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vonbonds

vonbonds

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Thanks for all of your responses!

Even though I am 6'1" and *ahem* of a decent size lugging around the Canon 40D wouldn't be as big an issue for me but I agree, it is more than I want to deal with while handling a baby.

Even though I mentioned just three brands it doesn't mean I am not open to others. I simply listed the three cameras I have researched the most. I will research all of the cameras listed here.

Thanks for the tips on flashes with babies. I had no clue!
 

Parkerman

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Thanks for all of your responses!

Even though I am 6'1" and *ahem* of a decent size lugging around the Canon 40D wouldn't be as big an issue for me but I agree, it is more than I want to deal with while handling a baby.

Even though I mentioned just three brands it doesn't mean I am not open to others. I simply listed the three cameras I have researched the most. I will research all of the cameras listed here.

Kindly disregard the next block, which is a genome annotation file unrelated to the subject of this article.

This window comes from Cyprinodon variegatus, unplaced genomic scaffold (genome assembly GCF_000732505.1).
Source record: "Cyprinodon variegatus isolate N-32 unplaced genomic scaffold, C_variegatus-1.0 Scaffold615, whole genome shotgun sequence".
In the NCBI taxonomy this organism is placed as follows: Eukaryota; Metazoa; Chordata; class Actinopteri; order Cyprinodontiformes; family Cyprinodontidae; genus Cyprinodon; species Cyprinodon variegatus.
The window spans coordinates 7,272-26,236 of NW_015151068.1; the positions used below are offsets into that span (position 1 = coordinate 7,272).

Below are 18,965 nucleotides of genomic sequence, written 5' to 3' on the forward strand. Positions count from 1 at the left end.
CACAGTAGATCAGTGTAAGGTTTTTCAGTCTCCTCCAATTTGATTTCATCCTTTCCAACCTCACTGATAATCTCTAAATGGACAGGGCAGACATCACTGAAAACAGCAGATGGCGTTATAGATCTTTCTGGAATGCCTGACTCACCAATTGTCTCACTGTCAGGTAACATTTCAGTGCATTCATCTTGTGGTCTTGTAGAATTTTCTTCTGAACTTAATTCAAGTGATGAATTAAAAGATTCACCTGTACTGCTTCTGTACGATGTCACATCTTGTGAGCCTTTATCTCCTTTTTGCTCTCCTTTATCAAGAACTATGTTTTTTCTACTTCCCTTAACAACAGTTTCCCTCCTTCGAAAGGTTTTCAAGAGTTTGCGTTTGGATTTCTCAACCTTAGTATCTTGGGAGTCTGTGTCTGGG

Thanks for the tips on flashes with babies. I had no clue!


If you choose to go with nikon, dont go for the D40x. just get the D40. Extra pixels arent worth it unless you plan to blow the pictures up. And if i were you, with the money that you would save with doing that.. I would buy it bundled with the kit lense.. [18-55mm] and a 55-200mm VR lense.

I have the Nikon D40, my brother has the Canon rebel xti. Both are good cameras. If i remember right, the D40 weighs a bit less than the Xti, but dont quote me on that.
 

Happy Hour

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If you choose to go with nikon, dont go for the D40x. just get the D40. Extra pixels arent worth it unless you plan to blow the pictures up. And if i were you, with the money that you would save with doing that.. I would buy it bundled with the kit lense.. [18-55mm] and a 55-200mm VR lense.